March 12, 2008.
Jonathan G. Axelrod, Beins, Axelrod P.C., Washington, DC, for Appellant.
John Longstreth and Michael F. Scan-Ion, Kirkpatrick Lockhart Preston Gates Ellis LLP, Washington, DC, for Appellee.
UPON DUE CONSIDERATION, IT IS HEREBY ORDERED, ADJUDGED, AND DECREED that the judgment of the District Court is AFFIRMED.
Plaintiff-appellant Richard J. Menkes ("Menkes") appeals from a January 18, 2007 judgment of the United States District Court for the Northern District of New York (McAvory, J.) granting the St. Lawrence Seaway Pilots Association's (the "SLSPA") motion to dismiss Menkes' complaint in its entirety. We assume the parties' familiarity with the underlying facts, the procedural history, and the issues on appeal.
"We review the district court's grant of the defendants' motion to dismiss de novo, a standard pursuant to which we accept all of the plaintiffs' factual allegations as true and draw all reasonable inferences in favor of the plaintiffs." Mason v. Am, Tobacco Co., 346 F.3d 36, 39 (2d Cir. 2003).
The SLSPA is a voluntary association of seaway pilots that has been authorized by the Coast Guard to act as the U.S. pilotage pool in District One of the Great Lakes and Lake Ontario. Menkes alleges that the SLSPA (1) constitutes an illegal restraint of trade in violation of the Sherman Antitrust Act, 15 U.S.C. § 1; (2) engaged in a conspiracy in restraint of trade in violation of the Sherman Antitrust Act, 15 U.S.C. § 1; (3) violated New York State's General Business Law § 340 (the "Donnelly Act"); and (4) infringed upon the freedom of association guaranteed him by the First Amendment.
District One is defined as "[a]ll United States waters of the St. Lawrence River between the international boundary at St. Regis and a line at the head of the river running (at approximately 127° true) between Carruthers Point Light and South Side Light extended to the New York shore." 46 C.F.R. § 401.300(a)(1). The designation is administrative and is not based on any economic market analysis.
An antitrust claimant must demonstrate that she has sustained an " antitrust injury, which is to say injury of the type the antitrust laws were intended to prevent and that flows from that which makes defendants' acts unlawful." Daniel v. American Bd. of Emergency Med., 428 F.3d 408, 438 (2d Cir. 2005) (quoting Brunswick Corp. v. Pueblo Bowl-O-Mat, Inc., 429 U.S. 477, 489, 97 S.Ct. 690, 50 L.Ed.2d 701 (1977) (emphasis in original)). To establish antitrust injury, "a plaintiff must show (1) injury-in-fact; (2) that has been caused by the violation; and (3) that is the type of injury contemplated by the statute." Blue Tree Hotels Iuv., Ltd. v. Starwood Hotels cf. Resorts Worldwide, Inc., 369 F.3d 212, 220 (2d Cir. 2004). The third factor turns on "whether defendant's conduct negatively affected competition, not whether it negatively affected a competitor." Brunswick Corp., 429 U.S. at 488, 97 S.Ct. 690.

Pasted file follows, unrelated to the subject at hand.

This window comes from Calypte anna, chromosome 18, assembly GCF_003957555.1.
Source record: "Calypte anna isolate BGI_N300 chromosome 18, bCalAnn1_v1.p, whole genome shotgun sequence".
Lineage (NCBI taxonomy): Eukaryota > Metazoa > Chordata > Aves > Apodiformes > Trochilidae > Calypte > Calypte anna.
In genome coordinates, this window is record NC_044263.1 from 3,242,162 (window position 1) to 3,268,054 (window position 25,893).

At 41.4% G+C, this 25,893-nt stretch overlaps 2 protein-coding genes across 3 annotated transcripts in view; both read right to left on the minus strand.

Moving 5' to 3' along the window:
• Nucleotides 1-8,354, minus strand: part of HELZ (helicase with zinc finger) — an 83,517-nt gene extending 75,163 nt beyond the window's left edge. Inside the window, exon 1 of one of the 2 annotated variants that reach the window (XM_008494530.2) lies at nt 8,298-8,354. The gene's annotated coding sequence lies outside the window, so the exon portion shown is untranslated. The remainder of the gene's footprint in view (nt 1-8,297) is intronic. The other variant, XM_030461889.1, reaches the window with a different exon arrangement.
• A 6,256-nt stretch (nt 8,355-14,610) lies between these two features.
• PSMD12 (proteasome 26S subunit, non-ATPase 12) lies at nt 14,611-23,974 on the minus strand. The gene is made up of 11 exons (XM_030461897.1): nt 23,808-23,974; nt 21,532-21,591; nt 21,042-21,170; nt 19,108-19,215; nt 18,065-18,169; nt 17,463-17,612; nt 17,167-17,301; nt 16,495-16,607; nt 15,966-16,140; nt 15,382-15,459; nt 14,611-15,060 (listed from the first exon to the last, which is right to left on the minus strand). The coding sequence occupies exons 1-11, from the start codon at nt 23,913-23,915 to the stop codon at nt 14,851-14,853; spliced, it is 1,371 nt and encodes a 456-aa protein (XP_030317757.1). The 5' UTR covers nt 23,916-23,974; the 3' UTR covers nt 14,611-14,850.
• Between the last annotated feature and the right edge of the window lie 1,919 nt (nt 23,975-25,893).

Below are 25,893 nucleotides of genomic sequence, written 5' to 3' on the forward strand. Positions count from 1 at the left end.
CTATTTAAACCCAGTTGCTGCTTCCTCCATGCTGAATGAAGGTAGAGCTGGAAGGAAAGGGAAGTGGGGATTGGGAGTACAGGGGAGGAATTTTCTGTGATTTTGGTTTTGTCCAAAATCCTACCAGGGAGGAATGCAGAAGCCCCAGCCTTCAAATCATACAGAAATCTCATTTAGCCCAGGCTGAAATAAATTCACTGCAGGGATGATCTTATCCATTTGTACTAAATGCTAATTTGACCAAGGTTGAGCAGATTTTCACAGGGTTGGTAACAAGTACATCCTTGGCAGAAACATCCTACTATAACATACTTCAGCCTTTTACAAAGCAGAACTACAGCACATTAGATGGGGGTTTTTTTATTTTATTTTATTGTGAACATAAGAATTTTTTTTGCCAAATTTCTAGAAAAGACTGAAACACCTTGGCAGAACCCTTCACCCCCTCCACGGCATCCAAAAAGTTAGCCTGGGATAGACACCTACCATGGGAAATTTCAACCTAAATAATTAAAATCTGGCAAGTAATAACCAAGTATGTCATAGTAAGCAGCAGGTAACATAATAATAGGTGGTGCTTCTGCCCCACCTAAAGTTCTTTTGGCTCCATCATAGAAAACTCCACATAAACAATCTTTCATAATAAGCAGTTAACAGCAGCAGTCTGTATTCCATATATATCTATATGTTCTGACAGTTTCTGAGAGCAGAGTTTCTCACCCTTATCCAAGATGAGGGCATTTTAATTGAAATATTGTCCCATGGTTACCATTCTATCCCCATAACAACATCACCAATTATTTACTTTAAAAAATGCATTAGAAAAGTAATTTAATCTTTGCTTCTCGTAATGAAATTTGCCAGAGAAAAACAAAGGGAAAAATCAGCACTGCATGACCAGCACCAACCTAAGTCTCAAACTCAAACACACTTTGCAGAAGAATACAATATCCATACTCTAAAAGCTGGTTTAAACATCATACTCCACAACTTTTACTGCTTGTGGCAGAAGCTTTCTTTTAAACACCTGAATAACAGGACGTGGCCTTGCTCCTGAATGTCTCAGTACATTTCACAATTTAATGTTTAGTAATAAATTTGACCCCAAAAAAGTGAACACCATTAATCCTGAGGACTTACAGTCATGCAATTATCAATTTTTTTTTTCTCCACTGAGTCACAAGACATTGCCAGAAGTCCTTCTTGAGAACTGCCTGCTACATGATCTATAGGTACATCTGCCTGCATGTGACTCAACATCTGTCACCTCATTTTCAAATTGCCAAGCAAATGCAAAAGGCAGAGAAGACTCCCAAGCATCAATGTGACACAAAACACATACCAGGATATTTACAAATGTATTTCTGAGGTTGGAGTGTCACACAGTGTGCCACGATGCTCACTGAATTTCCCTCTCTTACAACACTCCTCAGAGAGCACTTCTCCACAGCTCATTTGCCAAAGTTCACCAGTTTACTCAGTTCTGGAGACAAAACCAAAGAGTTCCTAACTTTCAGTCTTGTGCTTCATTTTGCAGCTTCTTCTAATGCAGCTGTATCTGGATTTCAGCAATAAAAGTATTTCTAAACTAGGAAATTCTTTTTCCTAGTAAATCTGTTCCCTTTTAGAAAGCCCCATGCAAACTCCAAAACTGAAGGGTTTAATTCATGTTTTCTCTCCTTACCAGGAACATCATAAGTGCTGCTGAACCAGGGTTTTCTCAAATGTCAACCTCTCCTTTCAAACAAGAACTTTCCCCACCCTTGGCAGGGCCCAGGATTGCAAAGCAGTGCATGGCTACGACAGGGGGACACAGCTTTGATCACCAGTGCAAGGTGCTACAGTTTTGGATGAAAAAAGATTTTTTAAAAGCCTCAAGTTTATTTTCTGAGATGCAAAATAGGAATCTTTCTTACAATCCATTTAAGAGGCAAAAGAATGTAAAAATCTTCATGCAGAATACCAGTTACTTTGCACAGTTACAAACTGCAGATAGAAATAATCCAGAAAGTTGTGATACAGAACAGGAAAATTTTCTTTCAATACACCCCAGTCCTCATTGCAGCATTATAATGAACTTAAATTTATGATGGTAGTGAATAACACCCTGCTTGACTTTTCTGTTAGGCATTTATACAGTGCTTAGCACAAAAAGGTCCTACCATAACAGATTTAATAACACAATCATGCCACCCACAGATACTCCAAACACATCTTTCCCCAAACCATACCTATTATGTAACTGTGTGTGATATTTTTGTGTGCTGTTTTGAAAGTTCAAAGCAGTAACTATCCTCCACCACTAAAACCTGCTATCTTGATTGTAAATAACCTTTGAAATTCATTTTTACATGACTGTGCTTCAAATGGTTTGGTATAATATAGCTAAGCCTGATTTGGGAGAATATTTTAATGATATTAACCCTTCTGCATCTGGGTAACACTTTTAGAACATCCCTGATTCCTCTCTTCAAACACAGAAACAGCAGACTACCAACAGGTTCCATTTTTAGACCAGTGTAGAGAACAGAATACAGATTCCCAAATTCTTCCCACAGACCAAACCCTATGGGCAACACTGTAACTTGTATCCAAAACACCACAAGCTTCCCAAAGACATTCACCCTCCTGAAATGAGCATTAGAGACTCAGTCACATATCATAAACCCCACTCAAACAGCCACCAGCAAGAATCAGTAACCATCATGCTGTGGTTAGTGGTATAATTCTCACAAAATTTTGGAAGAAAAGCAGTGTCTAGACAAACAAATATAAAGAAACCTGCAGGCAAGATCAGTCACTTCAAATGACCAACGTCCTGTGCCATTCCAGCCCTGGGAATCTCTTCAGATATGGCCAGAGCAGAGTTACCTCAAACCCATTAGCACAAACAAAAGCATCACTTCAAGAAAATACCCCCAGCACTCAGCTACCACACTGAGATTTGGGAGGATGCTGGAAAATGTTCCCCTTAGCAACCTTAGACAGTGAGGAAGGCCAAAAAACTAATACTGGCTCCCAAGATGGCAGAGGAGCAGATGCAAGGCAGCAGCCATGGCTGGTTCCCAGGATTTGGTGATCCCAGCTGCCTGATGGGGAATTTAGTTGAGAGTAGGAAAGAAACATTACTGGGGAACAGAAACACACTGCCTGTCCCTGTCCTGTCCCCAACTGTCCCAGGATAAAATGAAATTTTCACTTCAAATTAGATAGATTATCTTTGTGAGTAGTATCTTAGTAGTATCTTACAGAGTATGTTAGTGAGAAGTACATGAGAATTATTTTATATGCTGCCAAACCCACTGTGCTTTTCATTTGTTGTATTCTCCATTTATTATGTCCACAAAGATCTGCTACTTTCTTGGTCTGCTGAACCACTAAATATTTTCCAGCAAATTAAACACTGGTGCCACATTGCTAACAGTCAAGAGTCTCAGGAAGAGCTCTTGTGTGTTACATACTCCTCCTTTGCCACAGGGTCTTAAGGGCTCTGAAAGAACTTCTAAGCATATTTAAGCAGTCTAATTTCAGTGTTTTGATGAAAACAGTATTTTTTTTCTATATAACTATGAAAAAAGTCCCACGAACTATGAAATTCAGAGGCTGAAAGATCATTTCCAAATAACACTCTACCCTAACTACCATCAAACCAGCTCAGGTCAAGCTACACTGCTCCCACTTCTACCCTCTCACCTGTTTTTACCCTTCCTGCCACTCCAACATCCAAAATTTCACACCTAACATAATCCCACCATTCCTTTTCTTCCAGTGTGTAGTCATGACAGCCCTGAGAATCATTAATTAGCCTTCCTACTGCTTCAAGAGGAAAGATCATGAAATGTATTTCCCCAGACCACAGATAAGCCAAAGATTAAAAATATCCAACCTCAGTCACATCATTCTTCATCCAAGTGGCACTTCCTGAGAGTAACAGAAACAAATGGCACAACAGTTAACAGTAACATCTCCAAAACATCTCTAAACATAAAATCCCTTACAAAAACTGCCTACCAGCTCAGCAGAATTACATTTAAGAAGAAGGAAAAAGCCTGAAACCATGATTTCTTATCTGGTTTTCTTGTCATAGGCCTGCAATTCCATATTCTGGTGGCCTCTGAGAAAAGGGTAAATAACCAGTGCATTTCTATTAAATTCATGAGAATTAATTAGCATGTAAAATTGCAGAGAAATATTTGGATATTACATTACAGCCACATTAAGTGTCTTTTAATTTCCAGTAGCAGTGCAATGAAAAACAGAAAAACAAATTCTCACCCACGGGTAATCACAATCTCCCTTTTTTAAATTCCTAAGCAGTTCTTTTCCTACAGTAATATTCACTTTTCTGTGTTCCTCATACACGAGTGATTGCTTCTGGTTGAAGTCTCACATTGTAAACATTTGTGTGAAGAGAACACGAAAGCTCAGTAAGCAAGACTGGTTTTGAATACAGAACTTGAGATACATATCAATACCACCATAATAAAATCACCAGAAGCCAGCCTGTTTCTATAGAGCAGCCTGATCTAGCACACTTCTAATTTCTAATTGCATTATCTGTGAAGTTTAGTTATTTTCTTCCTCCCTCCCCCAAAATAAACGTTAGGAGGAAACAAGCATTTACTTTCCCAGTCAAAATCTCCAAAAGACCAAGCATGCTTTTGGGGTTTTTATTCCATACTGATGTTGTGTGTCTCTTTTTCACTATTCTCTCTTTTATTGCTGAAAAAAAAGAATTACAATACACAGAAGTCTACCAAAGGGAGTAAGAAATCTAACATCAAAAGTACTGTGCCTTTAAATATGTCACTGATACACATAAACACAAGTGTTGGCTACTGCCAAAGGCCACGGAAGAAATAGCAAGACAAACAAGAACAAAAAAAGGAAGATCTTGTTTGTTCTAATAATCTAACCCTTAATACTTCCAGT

Menkes does not seek to compete with the SLSPA, but rather to work through the pilot pool operated by the SLSPA as a non-member. Menkes fails to allege that his inability to work as a non-member pilot harmed competition. Nor could he so allege, given the pervasive regulatory scheme that sets price and output for pilotage services on the Great Lakes. See 46 C.F.R. § 401.220 (Coast Guard approves the number of registered pilots); 46 C.F.R. § 401.405 (Coast Guard determines the rates and service standards of pilotage services). Thus, the district court correctly held that Menkes' antitrust claims fail because he does not assert a viable antitrust injury.
New York's Donnelly Act, N.Y. Gen. Bus. L. § 340, is modeled on the Sherman Act and generally is construed in accordance with federal precedent. See, e.g., Kramer v. Pollock-Krasner Found., 890 F.Supp. 250, 254 (S.D.N.Y. 1995) (construing Donnelly Act claims in accord with treatment of Sherman Act claims); Re-Alco Indus., Inc. v. National Cir. For Health Educ. Inc., 812 F.Supp. 387, 393 (S.D.N.Y. 1993) (same). As the district court correctly found, Menkes failed to assert any State policy that would justify construing the Donnelly Act differently from the Sherman Act in this case. Accordingly, Menkes' Donnelly Act claim is, like his Sherman Act claim, subject to dismissal for failure to establish an antitrust injury.
Menkes' First Amendment claim is likewise deficient. Without violating the Constitution, the government can compel an individual to join a professional association as a condition of employment. See Keller v. State Bar of Cat., 496 U.S. 1, 8, 110 S.Ct. 2228, 110 L.Ed.2d 1 (1990) (upholding a state statute requiring that attorneys join a state bar association). Such an association can in turn require its membership to pay dues to "fund activities germane to those goals . . . of all members." Id. at 14, 110 S.Ct. 2228; see Amidon v. Student Ass'n of the State Univ. of N.Y., 508 F.3d 94, 99 (2d Cir. 2007). While the expenditure of such dues may not be used to "fund activities of an ideological nature," Keller, 496 U.S. at 14, 110 S.Ct. 2228, nothing of the sort is alleged in the present case. The complaint is silent as to the SLSPA's pursuit of non-employment-related goals. As such, even accepting arguendo that the SLSPA acted under color of law in allegedly refusing to dispatch non-member pilots, the complaint nevertheless fails to state a First Amendment claim.
For the foregoing reasons, the judgment of the district court is AFFIRMED.